Battle of the Books returns to Lenihan

T-R PHOTO BY ROBERT MAHARRY From left to right, Lenihan Intermediate fifth grade students Yuritzi Soriano Marroquin, Harvey Whitmore, Hakeem Scates, Riley Snider, Delilah Lizarde Velazquez and Kamila Andrade make up Team Read Zone, one of 18 participating in the recently relaunched “Battle of the Books.” Also pictured at right is Coach Roxane Shanks.

Due to the COVID-19 pandemic and restrictions on groups of people and social distancing, Lenihan Intermediate School’s annual “Battle of the Books,” a friendly competition that breaks students into reading teams, assigns 10 books and provides an award for the ones who can pass comprehension tests after completing them, was temporarily discontinued in 2020.

But thanks to a passionate team of volunteer coaches and the behind the scenes work of Lenihan Instructional Coach Tonya Gaffney, the battle is back on four years later.

“It’s a friendly competition to read from a list of books that they were given, and it’s to encourage the kids to be readers and to enjoy reading a variety of genres of books,” Team Red Zone Coach Roxane Shanks said Thursday. “They’re in small groups. They can pick out — we had 10 books to select from, and they’re supposed to read three or four of them — and then they’re gonna take a test next week.”

Gaffney noted that the post-pandemic educational environment, the time teachers once had to coach the teams all but disappeared. It was actually a Lenihan parent, Christine Roberts, who stepped up to make Battle of the Books happen again and committed to finding coaches.

Roberts has four kids in the school system and is also in her second year as a substitute teacher, and she feels so strongly about providing unique academic opportunities for students that she stepped up to help make it happen herself.

“If you’re a student who qualifies for XLP (Extended Learning Program), you’re automatically given a lot of those opportunities, but if you’re not qualifying for XLP, you really miss out on a lot of those things,” she said. “It’s always been a passion of mine that wherever my kids are, that I can help promote and just really call for more unique academic opportunities.”

In all, there are 18 teams this year — some teams have two coaches, and some coaches have two teams. Both Roberts and Gaffney admitted it was a challenge to find them as some people find it easier to simply make a financial contribution than to actually give up their time, but they loved the chance to bring readers young and old together.

“The biggest problem for us is having enough coaches to support the teams. All the other stuff like reading the books and writing the tests, that’s the stuff we can do behind the scenes,” Gaffney said. “But without coaches, it can’t happen, so Christine said ‘OK, I’ll do it.'”

But at the end of the day, they were still able to find at least 15 of them, and Roberts described being a coach as “a really positive experience.”

“I had some amazing kids. At times, it was really hard work for me, especially getting Battle of the Books off of the ground, it was a lot of legwork,” Roberts said. “But I was really able to especially see the last two weeks, these kids who otherwise would not have had this opportunity really enjoying the experience, loving the books they’re reading, loving being able to meet and participate in something special for them and seeing them challenge themselves. It was hard work. They had to build a habit into their daily lives of reading every day… It was challenging for them, and to see them be proud of the work that they did while also being exposed to really interesting characters and places and stories (was great).”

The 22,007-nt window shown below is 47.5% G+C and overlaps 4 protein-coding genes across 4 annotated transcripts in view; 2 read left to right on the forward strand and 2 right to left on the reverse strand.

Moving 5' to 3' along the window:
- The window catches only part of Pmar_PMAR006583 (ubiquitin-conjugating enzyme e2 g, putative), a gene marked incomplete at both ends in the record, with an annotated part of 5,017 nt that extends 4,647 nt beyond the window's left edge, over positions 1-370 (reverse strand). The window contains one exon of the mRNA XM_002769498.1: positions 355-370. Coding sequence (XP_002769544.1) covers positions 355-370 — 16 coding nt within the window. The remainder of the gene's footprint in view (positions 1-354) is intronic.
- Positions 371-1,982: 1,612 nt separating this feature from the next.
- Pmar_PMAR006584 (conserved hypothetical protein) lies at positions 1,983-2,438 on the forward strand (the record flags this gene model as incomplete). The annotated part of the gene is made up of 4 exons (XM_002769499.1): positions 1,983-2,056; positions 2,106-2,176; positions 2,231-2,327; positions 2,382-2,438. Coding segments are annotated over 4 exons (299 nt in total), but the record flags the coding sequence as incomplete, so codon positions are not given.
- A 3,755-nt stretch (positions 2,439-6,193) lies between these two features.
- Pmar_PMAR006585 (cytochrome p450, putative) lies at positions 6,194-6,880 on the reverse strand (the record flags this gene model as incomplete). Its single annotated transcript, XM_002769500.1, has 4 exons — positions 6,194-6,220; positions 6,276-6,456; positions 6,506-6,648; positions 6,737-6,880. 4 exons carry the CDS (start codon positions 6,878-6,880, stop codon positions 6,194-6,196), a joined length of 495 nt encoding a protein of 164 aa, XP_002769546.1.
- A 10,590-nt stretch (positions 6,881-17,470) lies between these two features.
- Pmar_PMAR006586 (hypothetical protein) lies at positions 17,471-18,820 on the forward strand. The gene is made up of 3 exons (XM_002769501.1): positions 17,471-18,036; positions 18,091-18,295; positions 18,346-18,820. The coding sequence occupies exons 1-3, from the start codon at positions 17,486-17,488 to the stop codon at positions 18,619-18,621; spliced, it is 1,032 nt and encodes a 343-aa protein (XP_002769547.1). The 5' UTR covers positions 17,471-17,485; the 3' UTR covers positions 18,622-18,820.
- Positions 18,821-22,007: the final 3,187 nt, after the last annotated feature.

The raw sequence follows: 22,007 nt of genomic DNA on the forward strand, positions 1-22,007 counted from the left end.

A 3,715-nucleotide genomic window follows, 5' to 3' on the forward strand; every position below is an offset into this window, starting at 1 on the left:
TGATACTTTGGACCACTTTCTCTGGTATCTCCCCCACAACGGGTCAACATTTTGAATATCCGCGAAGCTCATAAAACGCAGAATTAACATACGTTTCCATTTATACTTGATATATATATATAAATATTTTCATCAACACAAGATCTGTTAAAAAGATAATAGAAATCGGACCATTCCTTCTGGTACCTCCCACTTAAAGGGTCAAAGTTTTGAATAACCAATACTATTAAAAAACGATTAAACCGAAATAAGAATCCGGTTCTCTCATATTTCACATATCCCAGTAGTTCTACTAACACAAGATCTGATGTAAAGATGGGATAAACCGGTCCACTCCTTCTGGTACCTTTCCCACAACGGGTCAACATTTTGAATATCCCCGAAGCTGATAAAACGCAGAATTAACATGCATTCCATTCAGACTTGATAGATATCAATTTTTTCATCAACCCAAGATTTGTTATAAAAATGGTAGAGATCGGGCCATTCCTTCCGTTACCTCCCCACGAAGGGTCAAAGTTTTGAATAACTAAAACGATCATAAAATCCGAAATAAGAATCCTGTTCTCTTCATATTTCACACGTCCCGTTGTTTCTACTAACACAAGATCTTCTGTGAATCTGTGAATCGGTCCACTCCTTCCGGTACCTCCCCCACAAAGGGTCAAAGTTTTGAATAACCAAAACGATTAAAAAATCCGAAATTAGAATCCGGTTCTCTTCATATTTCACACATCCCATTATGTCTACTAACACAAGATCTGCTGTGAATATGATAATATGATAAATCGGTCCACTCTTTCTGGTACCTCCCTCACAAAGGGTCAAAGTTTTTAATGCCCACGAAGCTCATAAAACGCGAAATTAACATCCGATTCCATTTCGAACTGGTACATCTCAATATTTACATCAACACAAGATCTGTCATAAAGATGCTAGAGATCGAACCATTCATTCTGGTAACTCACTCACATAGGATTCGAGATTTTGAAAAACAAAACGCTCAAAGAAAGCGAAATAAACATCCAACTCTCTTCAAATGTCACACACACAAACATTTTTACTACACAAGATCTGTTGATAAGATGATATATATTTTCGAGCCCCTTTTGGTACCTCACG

The week after that is the payoff for those who stay committed — the celebration or “bash” where kids get to play games, have a pizza party and receive awards for their efforts in reading. The students have a period of eight weeks to read three or four of the assigned books and pass the comprehension tests. On Thursday afternoon, the fifth graders who make up Team Read Zone said they were enjoying the competition so far and mostly just enjoyed reading the books.

One chimed in that his favorite was “Out of My Mind” by Sharon Draper, a story about a young girl who struggles to communicate due to her cerebral palsy.

Each team of four to six students gathers around a table and takes the test together to see who can get the most questions correct. For Shanks, a retired Central Rivers Area Education Agency (AEA) employee and a former substitute teacher, Battle of the Books is a fun way to once again get involved in schools.

“Some of our coaches have teaching (backgrounds), but most of them don’t. Most of them just like to read or they like a friendly competition or they like to work with kids,” Gaffney said.

For anyone who wishes to read along with the students, here are this year’s 10 titles.

• Buried Alive by Elaine Scott

• A Different Pond by Bao Phi

• Ghosts by Raina Telgemeier

• History Smashers: Pearl Harbor by Kate Messner

• Inside Out & Back Again by Thanhha Lai

• Last Kids on Earth by Max Brallier

• Out of My Mind by Sharon Draper

• Pie in the Sky by Remy Lai

• Tumble by Celia Perez

• Where the Mountain Meets the Moon by Grace Lin

With a strong foundation now back in place, the people who have helped to revive Battle of the Books are optimistic the annual contest will carry on for years to come.

“We want our community and our schools to build a culture of readers and a culture of reading and to go beyond teaching our kids to read and really wanting to fuel a love of reading and a curiosity of reading and to find opportunities to really just fuel their passion for reading and become lifelong readers,” Roberts said. “That’s my dream with it.”


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